75 Years After 'scopes Trial,' Religious Right Activists Try New Tactics To Expel Evolution From Public Schools

On July 10, 1925, exactly 75 years ago today, the trial of John T. Scopes began in Dayton, Tenn. His c

On July 10, 1925, exactly 75 years ago today, the trial of John T. Scopes began in Dayton, Tenn. His crime was teaching evolutionary biology in the local high school, in violation of state law that required no lesson be taught "that denies the story of the Divine Creation of man as taught in the Bible."

As the U.S. marks the 75th anniversary of this legal milestone, the fight over evolution is hotter than ever, according to Americans United for Separation of Church and State.

In the July issue of Americans United's Church & State magazine, the group has published an overview of the anti-evolution crusade in the 75 years since the "Scopes Monkey Trial" and an analysis of the tactics, groups and agendas of those who seek to undercut support for evolution.

Old-style fundamentalist anti-evolution groups now have help from "Intelligent Design" creationists with a veneer of academic respectability and massive funding from wealthy Religious Right donors.

"Religious Right activists are devoting an increasing portion of their time and money to the crusade against evolution," said the Rev. Barry W. Lynn executive director of Americans United. "If they succeed, public school neutrality will be damaged, science education will be harmed and the wall of separation between church and state will be breached."

According to AU, battles over the teaching of evolution are common. For example, in the 1920s, 20 states legislatures considered measures to prohibit the teaching of evolution. Demonstrating how little has changed, in the 1990s, the number of states that have considered anti-evolution measures is identical 20 states. Moreover, local controversies occur on a regular basis.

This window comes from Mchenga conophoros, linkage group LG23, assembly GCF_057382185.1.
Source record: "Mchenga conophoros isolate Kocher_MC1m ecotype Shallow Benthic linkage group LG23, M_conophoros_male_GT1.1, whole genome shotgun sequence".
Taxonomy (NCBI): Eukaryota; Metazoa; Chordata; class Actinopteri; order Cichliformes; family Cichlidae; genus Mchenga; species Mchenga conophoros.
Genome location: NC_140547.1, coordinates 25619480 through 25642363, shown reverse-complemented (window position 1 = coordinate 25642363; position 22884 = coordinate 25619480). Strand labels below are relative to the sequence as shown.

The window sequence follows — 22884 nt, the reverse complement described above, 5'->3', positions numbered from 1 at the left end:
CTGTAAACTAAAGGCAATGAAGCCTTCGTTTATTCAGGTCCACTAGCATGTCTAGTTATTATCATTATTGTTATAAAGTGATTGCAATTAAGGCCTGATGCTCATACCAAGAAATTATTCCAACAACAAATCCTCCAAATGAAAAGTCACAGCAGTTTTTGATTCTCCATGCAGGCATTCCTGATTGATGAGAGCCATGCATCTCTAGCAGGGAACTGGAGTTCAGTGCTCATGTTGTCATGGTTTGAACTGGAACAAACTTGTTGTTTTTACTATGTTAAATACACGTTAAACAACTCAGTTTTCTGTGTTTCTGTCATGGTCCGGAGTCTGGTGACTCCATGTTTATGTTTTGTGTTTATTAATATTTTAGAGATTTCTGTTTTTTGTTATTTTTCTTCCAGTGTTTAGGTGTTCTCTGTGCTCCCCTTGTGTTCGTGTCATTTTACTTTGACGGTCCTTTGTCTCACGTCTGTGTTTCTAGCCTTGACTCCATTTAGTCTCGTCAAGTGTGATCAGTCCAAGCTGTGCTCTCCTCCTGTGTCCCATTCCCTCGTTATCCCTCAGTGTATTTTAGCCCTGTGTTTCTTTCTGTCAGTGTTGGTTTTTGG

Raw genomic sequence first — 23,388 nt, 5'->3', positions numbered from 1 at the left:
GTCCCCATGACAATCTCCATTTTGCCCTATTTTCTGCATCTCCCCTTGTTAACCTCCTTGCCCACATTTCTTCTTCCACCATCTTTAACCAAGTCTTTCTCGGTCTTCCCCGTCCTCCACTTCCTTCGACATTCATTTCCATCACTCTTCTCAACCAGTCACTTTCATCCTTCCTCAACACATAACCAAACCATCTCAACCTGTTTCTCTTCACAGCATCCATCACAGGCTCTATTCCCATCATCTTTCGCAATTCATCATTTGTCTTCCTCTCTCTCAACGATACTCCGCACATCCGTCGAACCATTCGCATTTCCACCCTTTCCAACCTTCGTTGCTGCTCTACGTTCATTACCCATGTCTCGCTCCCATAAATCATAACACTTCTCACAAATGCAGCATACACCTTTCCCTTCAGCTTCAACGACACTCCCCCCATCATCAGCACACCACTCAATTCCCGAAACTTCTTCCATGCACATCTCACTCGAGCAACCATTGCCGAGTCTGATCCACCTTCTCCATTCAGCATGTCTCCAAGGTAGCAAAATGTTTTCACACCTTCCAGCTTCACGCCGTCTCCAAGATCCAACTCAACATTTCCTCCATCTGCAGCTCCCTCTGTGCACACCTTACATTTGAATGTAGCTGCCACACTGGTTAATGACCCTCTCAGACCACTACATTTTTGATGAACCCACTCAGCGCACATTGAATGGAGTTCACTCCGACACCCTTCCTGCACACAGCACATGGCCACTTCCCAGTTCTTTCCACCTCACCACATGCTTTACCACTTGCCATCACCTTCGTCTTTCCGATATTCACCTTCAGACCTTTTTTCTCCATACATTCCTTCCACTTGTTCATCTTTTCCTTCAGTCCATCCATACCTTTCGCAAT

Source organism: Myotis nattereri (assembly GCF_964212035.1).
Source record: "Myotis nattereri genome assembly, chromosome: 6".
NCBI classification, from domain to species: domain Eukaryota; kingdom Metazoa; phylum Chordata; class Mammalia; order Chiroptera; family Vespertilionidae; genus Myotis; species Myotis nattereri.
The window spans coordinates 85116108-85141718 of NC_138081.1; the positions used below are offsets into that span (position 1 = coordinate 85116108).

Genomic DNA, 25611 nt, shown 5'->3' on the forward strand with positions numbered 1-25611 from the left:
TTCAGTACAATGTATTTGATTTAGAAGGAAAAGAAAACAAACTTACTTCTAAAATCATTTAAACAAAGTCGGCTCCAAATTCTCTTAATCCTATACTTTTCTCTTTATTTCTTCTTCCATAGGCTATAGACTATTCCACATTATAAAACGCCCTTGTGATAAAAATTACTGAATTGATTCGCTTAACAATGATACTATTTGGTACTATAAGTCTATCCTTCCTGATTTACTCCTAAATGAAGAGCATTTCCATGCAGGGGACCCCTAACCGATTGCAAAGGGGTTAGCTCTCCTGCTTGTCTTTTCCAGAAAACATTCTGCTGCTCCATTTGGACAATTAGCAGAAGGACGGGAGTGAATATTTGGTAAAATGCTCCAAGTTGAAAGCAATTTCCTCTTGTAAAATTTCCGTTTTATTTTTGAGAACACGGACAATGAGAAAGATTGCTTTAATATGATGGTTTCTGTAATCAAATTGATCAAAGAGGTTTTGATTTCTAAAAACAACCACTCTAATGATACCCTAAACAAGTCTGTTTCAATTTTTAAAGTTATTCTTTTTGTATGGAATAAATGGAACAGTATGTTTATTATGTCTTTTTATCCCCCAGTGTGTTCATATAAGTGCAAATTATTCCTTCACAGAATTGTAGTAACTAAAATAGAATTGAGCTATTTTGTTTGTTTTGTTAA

The Supreme Court has issued two landmark rulings on the question. In Epperson v. Arkansas (1968), the justices said that an Arkansas law that banned evolution from the state's public schools was unconstitutional. Further, in Edwards v. Aguillard (1987), the high court said that a Louisiana statute mandating the teaching of "creation science" with evolutionary biology violated church-state separation.

But opponents of evolution have adapted to the court's framework and redoubled their efforts. In recent years, creationists' tactics have evolved to include a variety of different strategies. They seek to:

* Remove evolution from state science curricula. In the most infamous example of this tactic, the Religious Right-dominated Kansas State Board of Education voted 6-4 on Aug. 11 to approve a science curriculum with virtually no references to evolutionary biology or related concepts such as natural selection, species' common ancestry, geologic time and the Big Bang.

* Add "disclaimers" to science instruction. This plan allows for evolution to be taught in science classrooms, but it warns students about the subject matter before they learn it. This ploy was first used in 1995 when the Alabama State Board of Education required that an anti-evolution message be inserted in biology texts. In March, the Oklahoma State Legislature unsuccessfully attempted to add an identical "disclaimer" in its state texts.

* Describe evolution as "just a theory." This has been a frequently used argument for the better part of the 20th century. The tactic exploits misunderstanding of the scientific meaning of the word "theory." As the National Academy of Sciences has explained, "In scientific terms, 'theory' does not mean 'guess' or 'hunch' as it does in every day usage. Scientific theories are explanations of natural phenomena built up logically from testable observations and hypotheses."

Concluded AU's Lynn, "Unfortunately, it appears that this controversy will remain with us for many years to come. Despite the nearly unanimous approval of the scientific community and definitive rulings from the Supreme Court, the Religious Right just won't quit. In time, it is my hope that critics come to understand that religion and science can peacefully coexist."